Partho had proposed two options—either we go to Zugspitze or Salzburg. The weather at Zugspitze was sub-zero, which, in a way, made Salzburg a default choice.
One of the cheapest ways to visit Salzburg is to go in a group of two to five people. The railway station comes under the “Bayarn Ticket” zone even though Salzburg is technically in Austria. This is a 24 hour pass for traveling all around Bayern region including the “Munich inner ring”. A single ticket is 26 Euros but each additional person is charged 5 Euros (upto a total of 5).
Partho had some irritation in his throat. He insisted that he would visit a doctor once he was back in Stuttgart the next day. Instead, he kept himself warm by drinking a lot of hot chocolate and coffee.
By the time we were in Salzburg, it was raining pretty heavily. Although the whole city can be explored by foot, we decided to get a 24-hour bus ticket. Walking around in rain wouldn’t have been that fun. Partho’s spoken German is close to a native speaker (a guy we met in Salzburg, Maximillian, later told us). This had given me some advantage over the last few days, especially with asking for directions. Today it gave us an opportunity that I wouldn’t have thought of. A lady approached him while he was about to take a ticket. She had a 24-hour ticket and did not need it anymore. (It was already 2:00 PM.) Partho bargained and got a 4 Euro ticket for 2.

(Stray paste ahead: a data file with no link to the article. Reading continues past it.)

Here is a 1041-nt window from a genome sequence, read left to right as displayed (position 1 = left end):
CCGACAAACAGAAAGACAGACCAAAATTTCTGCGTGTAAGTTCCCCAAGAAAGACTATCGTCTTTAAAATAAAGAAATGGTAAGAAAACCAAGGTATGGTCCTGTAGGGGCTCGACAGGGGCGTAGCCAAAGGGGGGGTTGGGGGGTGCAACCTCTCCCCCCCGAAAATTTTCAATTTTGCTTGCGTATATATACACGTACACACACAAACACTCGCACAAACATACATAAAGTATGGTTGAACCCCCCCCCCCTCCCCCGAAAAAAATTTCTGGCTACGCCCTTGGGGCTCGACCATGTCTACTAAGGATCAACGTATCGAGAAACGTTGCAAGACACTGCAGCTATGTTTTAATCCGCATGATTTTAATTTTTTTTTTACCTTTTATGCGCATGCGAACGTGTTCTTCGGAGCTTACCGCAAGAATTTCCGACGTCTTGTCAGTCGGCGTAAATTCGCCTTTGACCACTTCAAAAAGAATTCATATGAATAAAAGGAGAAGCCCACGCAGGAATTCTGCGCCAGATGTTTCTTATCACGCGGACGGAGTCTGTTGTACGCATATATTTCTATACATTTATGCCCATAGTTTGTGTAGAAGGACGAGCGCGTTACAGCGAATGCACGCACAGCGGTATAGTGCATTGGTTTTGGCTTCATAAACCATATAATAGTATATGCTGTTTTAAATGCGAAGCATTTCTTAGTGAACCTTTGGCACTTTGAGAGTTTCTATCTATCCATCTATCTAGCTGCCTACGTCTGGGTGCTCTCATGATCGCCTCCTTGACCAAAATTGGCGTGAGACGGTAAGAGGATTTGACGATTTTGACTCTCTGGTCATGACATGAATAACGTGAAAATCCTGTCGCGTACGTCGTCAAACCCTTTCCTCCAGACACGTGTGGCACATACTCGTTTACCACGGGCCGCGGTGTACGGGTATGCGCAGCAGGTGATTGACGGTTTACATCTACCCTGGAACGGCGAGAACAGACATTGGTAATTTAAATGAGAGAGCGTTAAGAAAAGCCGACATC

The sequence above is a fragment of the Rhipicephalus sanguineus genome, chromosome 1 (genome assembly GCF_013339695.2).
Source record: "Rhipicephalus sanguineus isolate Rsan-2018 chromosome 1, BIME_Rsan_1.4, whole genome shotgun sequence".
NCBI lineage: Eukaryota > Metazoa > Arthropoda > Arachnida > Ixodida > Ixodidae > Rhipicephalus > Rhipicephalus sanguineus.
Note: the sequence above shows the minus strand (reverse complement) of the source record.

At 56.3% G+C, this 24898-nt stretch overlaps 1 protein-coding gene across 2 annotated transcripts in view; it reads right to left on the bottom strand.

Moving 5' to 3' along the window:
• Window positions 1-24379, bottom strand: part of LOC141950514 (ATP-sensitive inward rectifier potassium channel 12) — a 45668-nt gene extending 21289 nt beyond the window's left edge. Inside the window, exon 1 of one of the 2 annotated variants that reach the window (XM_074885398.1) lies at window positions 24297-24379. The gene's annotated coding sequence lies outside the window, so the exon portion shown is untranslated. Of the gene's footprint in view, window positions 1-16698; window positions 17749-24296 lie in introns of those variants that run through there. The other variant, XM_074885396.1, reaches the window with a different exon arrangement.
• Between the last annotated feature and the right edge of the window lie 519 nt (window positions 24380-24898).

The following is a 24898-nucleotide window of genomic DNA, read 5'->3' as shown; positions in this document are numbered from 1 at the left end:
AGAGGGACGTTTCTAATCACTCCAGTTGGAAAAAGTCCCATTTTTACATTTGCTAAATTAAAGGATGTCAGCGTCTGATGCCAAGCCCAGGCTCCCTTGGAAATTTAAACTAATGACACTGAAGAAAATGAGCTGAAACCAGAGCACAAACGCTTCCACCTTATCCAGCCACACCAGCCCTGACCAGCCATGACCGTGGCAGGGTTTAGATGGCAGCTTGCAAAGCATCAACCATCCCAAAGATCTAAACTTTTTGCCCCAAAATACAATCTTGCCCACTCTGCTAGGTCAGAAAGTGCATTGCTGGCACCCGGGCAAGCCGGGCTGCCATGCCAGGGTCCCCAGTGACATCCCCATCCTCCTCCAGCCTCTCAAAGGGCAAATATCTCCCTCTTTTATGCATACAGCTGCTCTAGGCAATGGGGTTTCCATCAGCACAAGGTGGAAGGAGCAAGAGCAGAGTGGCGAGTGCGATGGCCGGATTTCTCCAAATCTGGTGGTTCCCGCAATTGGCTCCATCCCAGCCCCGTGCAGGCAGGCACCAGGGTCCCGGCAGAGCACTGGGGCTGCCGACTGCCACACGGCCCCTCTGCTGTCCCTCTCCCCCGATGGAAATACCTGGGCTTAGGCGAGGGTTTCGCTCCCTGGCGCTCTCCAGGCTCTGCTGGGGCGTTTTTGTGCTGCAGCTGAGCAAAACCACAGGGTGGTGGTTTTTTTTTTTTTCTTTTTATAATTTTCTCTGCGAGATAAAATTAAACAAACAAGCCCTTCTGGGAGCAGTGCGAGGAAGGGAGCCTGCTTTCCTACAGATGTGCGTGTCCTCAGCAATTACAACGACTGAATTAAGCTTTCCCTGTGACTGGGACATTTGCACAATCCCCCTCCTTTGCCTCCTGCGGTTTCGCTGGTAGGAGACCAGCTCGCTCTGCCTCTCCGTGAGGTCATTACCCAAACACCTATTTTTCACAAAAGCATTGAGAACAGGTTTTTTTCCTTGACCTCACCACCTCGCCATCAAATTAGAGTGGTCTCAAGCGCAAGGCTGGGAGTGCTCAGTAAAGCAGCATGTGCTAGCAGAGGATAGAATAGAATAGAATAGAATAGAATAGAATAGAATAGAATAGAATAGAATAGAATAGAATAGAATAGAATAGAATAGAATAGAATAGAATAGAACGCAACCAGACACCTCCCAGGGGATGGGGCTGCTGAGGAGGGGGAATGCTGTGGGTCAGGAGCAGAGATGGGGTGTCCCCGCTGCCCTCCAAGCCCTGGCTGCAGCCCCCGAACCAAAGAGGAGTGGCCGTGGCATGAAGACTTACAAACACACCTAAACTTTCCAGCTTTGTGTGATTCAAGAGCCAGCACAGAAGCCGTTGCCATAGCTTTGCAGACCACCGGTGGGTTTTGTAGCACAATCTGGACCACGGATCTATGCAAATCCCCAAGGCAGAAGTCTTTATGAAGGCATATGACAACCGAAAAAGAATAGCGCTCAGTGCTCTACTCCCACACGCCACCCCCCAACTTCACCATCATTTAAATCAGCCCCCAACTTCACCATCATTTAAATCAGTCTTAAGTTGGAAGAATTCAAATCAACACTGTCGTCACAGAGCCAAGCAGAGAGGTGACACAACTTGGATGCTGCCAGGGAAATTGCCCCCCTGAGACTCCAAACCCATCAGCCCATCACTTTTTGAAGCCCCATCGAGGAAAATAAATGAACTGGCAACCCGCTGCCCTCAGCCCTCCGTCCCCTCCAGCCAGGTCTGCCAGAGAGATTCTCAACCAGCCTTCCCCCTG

Salzburg is a touristy place. It draws its crowd for being the birth place of Mozart and having the unconquered Hohensalzburg Fortress.
The fortress is worth a one time visit, just for the view of the city from its tower.
We took one of the regional trains (RB) and made our way back to Munich.